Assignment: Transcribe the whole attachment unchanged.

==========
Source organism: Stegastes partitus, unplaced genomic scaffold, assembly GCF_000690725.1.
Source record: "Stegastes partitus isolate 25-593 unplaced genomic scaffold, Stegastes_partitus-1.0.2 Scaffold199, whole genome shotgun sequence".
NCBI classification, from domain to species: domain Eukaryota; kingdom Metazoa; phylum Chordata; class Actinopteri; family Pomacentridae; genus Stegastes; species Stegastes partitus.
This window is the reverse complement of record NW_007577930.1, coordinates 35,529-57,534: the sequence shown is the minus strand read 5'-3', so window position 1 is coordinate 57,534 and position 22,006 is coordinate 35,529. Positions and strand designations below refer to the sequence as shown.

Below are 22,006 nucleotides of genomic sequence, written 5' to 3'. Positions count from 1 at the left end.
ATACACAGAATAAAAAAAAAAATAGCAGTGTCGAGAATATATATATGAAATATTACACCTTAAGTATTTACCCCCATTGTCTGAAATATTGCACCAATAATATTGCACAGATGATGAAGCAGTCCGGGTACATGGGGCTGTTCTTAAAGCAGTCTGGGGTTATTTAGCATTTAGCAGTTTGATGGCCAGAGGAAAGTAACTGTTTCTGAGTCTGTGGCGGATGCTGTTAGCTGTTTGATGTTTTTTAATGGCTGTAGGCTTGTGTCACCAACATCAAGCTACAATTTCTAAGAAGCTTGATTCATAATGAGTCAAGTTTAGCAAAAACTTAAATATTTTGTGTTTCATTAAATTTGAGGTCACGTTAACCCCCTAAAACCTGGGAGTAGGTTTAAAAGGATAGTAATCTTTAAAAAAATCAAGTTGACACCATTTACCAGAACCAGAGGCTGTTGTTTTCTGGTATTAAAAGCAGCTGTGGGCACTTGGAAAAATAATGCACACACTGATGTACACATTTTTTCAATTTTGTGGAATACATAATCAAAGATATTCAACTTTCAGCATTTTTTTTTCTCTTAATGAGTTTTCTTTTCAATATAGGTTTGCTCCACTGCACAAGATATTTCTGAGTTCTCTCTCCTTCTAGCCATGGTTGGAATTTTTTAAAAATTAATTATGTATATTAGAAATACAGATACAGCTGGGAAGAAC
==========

Source organism: Stegastes partitus, unplaced genomic scaffold, assembly GCF_000690725.1.
Source record: "Stegastes partitus isolate 25-593 unplaced genomic scaffold, Stegastes_partitus-1.0.2 Scaffold199, whole genome shotgun sequence".
NCBI classification, from domain to species: domain Eukaryota; kingdom Metazoa; phylum Chordata; class Actinopteri; family Pomacentridae; genus Stegastes; species Stegastes partitus.
This window is the reverse complement of record NW_007577930.1, coordinates 35,529-57,534: the sequence shown is the minus strand read 5'-3', so window position 1 is coordinate 57,534 and position 22,006 is coordinate 35,529. Positions and strand designations below refer to the sequence as shown.

Below are 22,006 nucleotides of genomic sequence, written 5' to 3'. Positions count from 1 at the left end.
ATACACAGAATAAAAAAAAAAATAGCAGTGTCGAGAATATATATATGAAATATTACACCTTAAGTATTTACCCCCATTGTCTGAAATATTGCACCAATAATATTGCACAGATGATGAAGCAGTCCGGGTACATGGGGCTGTTCTTAAAGCAGTCTGGGGTTATTTAGCATTTAGCAGTTTGATGGCCAGAGGAAAGTAACTGTTTCTGAGTCTGTGGCGGATGCTGTTAGCTGTTTGATGTTTTTTAATGGCTGTAGGCTTGTGTCACCAACATCAAGCTACAATTTCTAAGAAGCTTGATTCATAATGAGTCAAGTTTAGCAAAAACTTAAATATTTTGTGTTTCATTAAATTTGAGGTCACGTTAACCCCCTAAAACCTGGGAGTAGGTTTAAAAGGATAGTAATCTTTAAAAAAATCAAGTTGACACCATTTACCAGAACCAGAGGCTGTTGTTTTCTGGTATTAAAAGCAGCTGTGGGCACTTGGAAAAATAATGCACACACTGATGTACACATTTTTTCAATTTTGTGGAATACATAATCAAAGATATTCAACTTTCAGCATTTTTTTTTCTCTTAATGAGTTTTCTTTTCAATATAGGTTTGCTCCACTGCACAAGATATTTCTGAGTTCTCTCTCCTTCTAGCCATGGTTGGAATTTTTTAAAAATTAATTATGTATATTAGAAATACAGATACAGCTGGGAAGAAC